You’re not crazy. You’re pain is not a pathology. Your pain makes sense…You’re a human being with unmet needs.
Now This Op-Ed video about depression
“She’s just crazy. I’m done.”
“That’s just crazy talk.”
“How crazy is that?”
“What are you, crazy?”
How often do we throw that word around? We use it as a throwaway label for people and situations we don’t have the time, energy, or inclination to try and understand. It’s mostly a word which people who consider themselves as “normal” use to explain away and dismiss the abnormal.
Guess what? It’s ableism.
What is Ableism? According to The Urban Dictionary, “Ableism is the discrimination or prejudice against people who have disabilities. Ableism can take the form of ideas and assumptions, stereotypes, attitudes and practices, physical barriers in the environment, or larger scale oppression. It is oftentimes unintentional and most people are completely unaware of the impact of their words or actions.”
This definition isn’t only about physical disabilities, it also counts for those experiencing mental health issues due to atypical brain structure and neurochemistry.
Borderline Personality Disorder
Compulsive Behavior disorders
Autism Spectrum Disorder (high functioning)
These are but a few examples of things which people with non-neurotypical brains and brain chemistry experience.
It is a word which holds a strong stigma. The thought of being “crazy” often causes people not to seek help for symptoms and behaviors which make them feel mentally and emotionally out of control. They don’t want to be labeled as “crazy.” WE don’t want to be labeled and dismissed as being “crazy.” We don’t want to be treated as defective or dismissed because having atypical brains makes us “less than.”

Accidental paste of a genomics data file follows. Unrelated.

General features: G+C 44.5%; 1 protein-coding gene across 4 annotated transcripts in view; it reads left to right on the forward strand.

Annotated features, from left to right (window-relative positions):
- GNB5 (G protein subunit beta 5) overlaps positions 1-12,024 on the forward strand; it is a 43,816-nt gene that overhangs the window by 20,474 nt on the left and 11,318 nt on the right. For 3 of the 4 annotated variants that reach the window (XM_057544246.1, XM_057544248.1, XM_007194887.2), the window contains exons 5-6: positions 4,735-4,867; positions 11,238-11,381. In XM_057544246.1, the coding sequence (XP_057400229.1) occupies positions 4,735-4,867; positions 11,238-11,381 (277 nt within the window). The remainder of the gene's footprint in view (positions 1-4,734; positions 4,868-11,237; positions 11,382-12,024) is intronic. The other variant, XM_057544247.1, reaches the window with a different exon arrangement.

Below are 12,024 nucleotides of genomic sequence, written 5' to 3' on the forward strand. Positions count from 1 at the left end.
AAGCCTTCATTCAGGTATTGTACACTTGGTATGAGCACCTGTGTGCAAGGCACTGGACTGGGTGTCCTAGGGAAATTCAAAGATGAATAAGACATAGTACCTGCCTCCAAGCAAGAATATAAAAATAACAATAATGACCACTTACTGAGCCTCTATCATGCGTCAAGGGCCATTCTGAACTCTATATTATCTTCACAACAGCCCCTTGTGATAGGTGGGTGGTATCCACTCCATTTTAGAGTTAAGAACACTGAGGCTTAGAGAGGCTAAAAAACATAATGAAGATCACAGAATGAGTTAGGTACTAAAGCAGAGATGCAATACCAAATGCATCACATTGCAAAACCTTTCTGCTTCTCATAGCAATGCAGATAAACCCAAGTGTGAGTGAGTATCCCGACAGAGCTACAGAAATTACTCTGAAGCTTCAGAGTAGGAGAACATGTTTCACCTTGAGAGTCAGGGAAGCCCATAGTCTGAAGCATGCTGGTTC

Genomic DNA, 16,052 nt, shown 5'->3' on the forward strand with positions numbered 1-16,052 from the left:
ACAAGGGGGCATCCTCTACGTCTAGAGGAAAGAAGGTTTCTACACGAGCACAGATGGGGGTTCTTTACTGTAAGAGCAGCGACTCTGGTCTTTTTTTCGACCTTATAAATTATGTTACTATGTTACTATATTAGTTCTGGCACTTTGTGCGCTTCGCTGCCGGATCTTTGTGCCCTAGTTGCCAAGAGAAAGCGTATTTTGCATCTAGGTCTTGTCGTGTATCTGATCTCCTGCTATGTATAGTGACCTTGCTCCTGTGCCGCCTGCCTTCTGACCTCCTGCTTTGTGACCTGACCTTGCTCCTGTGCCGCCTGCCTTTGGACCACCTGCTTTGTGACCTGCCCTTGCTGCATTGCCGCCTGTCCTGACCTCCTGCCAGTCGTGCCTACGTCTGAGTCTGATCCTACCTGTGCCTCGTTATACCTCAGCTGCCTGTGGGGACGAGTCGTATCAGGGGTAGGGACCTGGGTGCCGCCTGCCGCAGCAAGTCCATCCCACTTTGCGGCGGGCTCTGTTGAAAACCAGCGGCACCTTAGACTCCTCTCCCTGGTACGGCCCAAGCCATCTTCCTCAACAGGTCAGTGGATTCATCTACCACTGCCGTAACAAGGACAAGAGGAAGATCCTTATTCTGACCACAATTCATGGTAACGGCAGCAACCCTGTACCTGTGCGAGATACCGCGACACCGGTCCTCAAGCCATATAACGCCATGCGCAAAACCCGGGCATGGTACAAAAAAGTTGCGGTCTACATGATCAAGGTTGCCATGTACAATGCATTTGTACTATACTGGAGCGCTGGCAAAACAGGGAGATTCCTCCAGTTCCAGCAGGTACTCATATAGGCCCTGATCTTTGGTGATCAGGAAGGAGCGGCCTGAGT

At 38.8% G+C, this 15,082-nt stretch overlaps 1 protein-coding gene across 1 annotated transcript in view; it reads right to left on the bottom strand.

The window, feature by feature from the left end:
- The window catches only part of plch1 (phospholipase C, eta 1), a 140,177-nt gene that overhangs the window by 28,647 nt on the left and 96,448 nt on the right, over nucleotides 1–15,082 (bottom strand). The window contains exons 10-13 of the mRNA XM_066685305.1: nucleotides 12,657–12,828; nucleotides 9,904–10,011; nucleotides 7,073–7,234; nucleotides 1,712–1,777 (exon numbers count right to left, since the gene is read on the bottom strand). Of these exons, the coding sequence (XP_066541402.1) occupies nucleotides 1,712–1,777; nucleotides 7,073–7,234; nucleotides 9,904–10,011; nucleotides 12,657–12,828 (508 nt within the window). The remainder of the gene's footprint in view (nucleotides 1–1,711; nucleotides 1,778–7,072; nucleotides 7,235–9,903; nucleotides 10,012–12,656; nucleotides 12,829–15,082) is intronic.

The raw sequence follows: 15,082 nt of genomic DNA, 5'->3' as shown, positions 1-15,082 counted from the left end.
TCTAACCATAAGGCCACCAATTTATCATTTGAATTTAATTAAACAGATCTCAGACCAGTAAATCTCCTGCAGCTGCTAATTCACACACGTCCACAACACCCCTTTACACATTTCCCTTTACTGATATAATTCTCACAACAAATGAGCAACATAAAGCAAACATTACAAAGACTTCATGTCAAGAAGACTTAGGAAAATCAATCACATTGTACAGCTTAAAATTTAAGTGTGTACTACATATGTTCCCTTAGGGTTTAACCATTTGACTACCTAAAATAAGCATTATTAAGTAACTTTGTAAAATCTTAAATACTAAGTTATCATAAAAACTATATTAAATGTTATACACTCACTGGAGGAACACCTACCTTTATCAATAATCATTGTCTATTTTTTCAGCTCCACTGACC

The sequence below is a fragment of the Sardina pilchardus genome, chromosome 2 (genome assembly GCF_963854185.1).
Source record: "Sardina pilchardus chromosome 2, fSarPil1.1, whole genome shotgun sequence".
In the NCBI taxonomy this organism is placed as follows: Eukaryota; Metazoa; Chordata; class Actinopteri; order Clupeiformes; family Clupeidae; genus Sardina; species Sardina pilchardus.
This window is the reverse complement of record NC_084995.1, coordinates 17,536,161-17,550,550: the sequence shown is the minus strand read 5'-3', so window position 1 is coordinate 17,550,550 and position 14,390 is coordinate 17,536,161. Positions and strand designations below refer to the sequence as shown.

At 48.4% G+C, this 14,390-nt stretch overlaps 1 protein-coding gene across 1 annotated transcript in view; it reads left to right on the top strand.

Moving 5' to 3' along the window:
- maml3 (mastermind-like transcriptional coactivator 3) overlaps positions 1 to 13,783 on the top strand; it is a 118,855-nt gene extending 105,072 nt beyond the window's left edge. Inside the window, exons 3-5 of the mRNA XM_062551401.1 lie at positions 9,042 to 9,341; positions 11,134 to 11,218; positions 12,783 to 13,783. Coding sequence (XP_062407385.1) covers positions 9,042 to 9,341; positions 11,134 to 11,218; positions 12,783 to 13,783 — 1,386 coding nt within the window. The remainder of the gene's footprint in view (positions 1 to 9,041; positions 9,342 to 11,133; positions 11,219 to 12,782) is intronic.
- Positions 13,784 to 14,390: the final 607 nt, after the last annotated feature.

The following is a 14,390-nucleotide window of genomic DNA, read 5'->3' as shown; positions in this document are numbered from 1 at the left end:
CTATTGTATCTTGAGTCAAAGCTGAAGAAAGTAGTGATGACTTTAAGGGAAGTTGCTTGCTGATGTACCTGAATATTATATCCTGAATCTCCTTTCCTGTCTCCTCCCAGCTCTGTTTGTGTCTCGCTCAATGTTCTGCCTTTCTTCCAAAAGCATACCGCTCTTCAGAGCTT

I say “WE” because I have a Bipolar brain which has been affected by ongoing and varied trauma experiences. Four and a half years ago, I was diagnosed with Bipolar Disorder, Type 2, and PTSD. Around the same time, my youngest child was educationally identified as having “High Functioning Autism Spectrum Disorder.” Recently she received the official diagnosis of Autism AND ADHD.
These things cause us to think, react, and act differently than those who have neurotypical brains. We aren’t “crazy,” we aren’t disabled. We are neurodiverse and differently abled.
The thing about the word, “crazy” is that it’s such an inherent part of our American vernacular that even those of us who have been affected and marginalized by the term frequently use it ourselves.
I’m not going to “go off the deep end” (another phrase often used instead of “crazy”) and call out everyone, every time I hear the word used. However, I will start with myself and maybe those closest to me. I haven’t figured out what to say instead, but, I’m working on it. I’ll keep you posted.
Maybe you’ll think about it the next time you hear or use the word.
In case you’re wondering, the August Scrawls Day 3 word is “atypical.”